In recent years, civil rights groups like the ACLU have argued that this is an outdated law that prevents voters from exercising crucial political speech and discourages the use of technology in get-out-the-vote efforts.

Currently, 18 states ban the sharing photos of voter ballots, while 6 other states prohibit taking photos in polling places but allow for photos of mail-in ballots. Judges in Indiana and New Hampshire have ruled against bans on selfies in those states, and a lawsuit challenging New York’s ban is pending.

Compiled from news reports by the Los Angeles Times, CNET and the San Francisco Examiner.  Reprinted here for educational purposes only. May not be reproduced on other websites without permission.



Background

The secret ballot is a voting method in which a voter's choices in an election or a referendum are anonymous, forestalling attempts to influence the voter by intimidation and potential vote buying. The system is one means of achieving the goal of political privacy.

Secret ballots are used in conjunction with many different voting systems. The most basic form of secret ballot uses blank pieces of paper, upon which each voter writes his or her choice. Without revealing the votes to anyone, the voter would fold the ballot paper and place it in a sealed box, which is emptied later for counting. An aspect of secret voting is the provision of a voting boothto enable the voter to write on the ballot paper without others being able to see what is being written. Today, printed ballot papers are usually provided, with the names of the candidates or questions and respective checkboxes. Provisions are made at the polling place for the voters to record their preferences in secret. The ballots are designed to eliminate bias and to prevent anyone from linking voter to ballot.

A problem of privacy arises with moves to improve efficiency of voting by the introduction of postal voting and electronic voting. Some countries permit proxy voting, which some argue is inconsistent with voting privacy.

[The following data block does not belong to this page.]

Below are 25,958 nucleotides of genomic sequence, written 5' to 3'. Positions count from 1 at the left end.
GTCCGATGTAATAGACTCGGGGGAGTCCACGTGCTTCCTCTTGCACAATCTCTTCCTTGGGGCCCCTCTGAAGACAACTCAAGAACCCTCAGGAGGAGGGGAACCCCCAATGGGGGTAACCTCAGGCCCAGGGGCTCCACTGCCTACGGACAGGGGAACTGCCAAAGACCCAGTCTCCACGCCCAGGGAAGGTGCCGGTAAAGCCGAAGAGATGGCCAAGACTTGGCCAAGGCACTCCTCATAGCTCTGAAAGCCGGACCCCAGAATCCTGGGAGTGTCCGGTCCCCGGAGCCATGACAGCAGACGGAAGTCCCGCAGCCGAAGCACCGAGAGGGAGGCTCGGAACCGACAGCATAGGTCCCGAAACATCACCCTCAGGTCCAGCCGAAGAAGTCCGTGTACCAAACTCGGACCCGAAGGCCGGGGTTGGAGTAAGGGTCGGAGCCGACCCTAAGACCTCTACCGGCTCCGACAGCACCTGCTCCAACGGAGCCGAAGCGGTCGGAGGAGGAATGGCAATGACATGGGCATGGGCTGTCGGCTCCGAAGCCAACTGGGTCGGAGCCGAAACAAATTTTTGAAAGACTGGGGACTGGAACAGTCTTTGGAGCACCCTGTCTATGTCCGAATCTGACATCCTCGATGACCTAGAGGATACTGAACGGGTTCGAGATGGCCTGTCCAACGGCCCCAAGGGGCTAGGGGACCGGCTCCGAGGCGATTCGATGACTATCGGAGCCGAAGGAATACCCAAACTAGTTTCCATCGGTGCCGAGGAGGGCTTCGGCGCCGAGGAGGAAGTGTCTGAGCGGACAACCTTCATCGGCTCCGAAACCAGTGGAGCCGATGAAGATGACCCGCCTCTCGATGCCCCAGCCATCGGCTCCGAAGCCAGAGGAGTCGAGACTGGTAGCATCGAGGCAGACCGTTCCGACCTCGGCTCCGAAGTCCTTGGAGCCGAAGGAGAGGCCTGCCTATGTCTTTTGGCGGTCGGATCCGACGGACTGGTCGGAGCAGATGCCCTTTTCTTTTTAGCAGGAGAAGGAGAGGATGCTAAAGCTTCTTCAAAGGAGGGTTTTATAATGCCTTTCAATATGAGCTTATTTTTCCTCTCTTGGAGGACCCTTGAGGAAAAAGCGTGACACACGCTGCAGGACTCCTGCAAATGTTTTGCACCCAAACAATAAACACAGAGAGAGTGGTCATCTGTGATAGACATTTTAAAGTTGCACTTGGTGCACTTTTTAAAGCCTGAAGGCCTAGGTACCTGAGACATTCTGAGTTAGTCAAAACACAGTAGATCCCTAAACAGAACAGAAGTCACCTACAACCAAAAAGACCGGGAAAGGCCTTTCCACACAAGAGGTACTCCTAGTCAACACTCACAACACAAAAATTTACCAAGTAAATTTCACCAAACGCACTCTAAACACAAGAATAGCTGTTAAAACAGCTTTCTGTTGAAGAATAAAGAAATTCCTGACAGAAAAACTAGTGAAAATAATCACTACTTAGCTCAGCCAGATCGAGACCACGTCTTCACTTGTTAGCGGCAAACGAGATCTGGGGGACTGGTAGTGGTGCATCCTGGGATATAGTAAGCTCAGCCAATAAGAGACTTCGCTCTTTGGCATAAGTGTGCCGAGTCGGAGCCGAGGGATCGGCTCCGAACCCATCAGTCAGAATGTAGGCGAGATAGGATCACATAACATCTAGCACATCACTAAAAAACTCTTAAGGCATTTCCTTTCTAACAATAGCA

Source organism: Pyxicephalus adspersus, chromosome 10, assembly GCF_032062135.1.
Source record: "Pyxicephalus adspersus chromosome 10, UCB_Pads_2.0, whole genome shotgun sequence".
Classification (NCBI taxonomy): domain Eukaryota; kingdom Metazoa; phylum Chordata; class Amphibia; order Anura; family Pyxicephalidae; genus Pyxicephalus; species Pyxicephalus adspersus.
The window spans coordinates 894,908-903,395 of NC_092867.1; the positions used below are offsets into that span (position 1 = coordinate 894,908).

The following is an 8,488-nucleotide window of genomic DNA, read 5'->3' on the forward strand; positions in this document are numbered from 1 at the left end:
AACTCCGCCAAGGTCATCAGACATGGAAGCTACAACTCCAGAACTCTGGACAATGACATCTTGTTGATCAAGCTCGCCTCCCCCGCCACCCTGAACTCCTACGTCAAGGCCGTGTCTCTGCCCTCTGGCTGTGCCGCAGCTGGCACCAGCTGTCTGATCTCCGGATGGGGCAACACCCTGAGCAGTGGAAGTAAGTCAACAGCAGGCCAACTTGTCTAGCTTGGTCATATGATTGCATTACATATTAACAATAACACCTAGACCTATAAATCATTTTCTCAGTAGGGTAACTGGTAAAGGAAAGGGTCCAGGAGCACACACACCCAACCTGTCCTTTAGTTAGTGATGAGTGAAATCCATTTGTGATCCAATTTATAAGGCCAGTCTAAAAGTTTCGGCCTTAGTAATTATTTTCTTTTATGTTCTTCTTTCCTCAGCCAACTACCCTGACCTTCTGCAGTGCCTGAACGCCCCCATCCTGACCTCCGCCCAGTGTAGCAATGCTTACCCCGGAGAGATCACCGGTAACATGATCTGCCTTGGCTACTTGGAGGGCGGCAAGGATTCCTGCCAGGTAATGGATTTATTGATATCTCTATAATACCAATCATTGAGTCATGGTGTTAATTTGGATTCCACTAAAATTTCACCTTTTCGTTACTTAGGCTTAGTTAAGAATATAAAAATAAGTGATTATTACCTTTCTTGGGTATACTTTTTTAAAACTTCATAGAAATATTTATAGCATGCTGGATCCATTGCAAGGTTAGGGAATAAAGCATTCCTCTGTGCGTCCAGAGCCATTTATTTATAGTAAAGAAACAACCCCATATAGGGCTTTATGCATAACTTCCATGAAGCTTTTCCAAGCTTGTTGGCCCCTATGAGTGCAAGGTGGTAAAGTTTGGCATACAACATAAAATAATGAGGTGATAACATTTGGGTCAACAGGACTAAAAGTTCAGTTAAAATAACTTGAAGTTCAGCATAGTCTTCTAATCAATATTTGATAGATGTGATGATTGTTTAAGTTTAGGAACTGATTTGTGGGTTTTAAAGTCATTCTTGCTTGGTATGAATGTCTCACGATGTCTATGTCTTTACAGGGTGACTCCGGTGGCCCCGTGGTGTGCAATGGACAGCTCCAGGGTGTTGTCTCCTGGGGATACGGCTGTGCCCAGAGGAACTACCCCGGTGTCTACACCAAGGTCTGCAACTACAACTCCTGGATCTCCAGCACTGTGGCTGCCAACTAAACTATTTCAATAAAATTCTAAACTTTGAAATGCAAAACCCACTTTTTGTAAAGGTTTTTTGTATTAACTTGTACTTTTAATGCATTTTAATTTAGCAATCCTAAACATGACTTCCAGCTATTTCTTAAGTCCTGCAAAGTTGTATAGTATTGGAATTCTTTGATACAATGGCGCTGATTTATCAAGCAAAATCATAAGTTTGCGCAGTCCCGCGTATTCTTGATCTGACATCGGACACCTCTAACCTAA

In the United States the practice became known as the "Australian ballot", defined as having four parts:

  1. an official ballot being printed at public expense,
  2. on which the names of the nominated candidates of all parties and all proposals appear,
  3. being distributed only at the polling place and
  4. being marked in secret.

In the United States, most states had moved to secret ballots soon after the presidential election of 1884. Kentucky was the last state to do so in 1891, when it quit using an oral ballot. But seven states did not have government-printed ballots until the 20th century; South Carolina created them in 1950 and Georgia in 1922.

The first city to start using the Australian ballot in the United States was Louisville, Kentucky, and the first state to adopt the Australian ballot was Massachusetts. For this reason it is also known as the "Massachusetts ballot". In the U.S., voting by secret ballot was universal by 1892 but criminal prohibitions against paying people to vote were instituted in 1925.

Elections in the United States are mostly held by secret ballot,[16] although some states use mail ballots instead, which violate requirements 3 and 4 of the "Australian ballot," as it is distributed to the home, and potentially marked in the presence of other people. The states of Oregon and Washington conduct all elections by mailed ballots. The Constitution for the state of West Virginia still allows voters to cast "open ballots." [from wikipedia]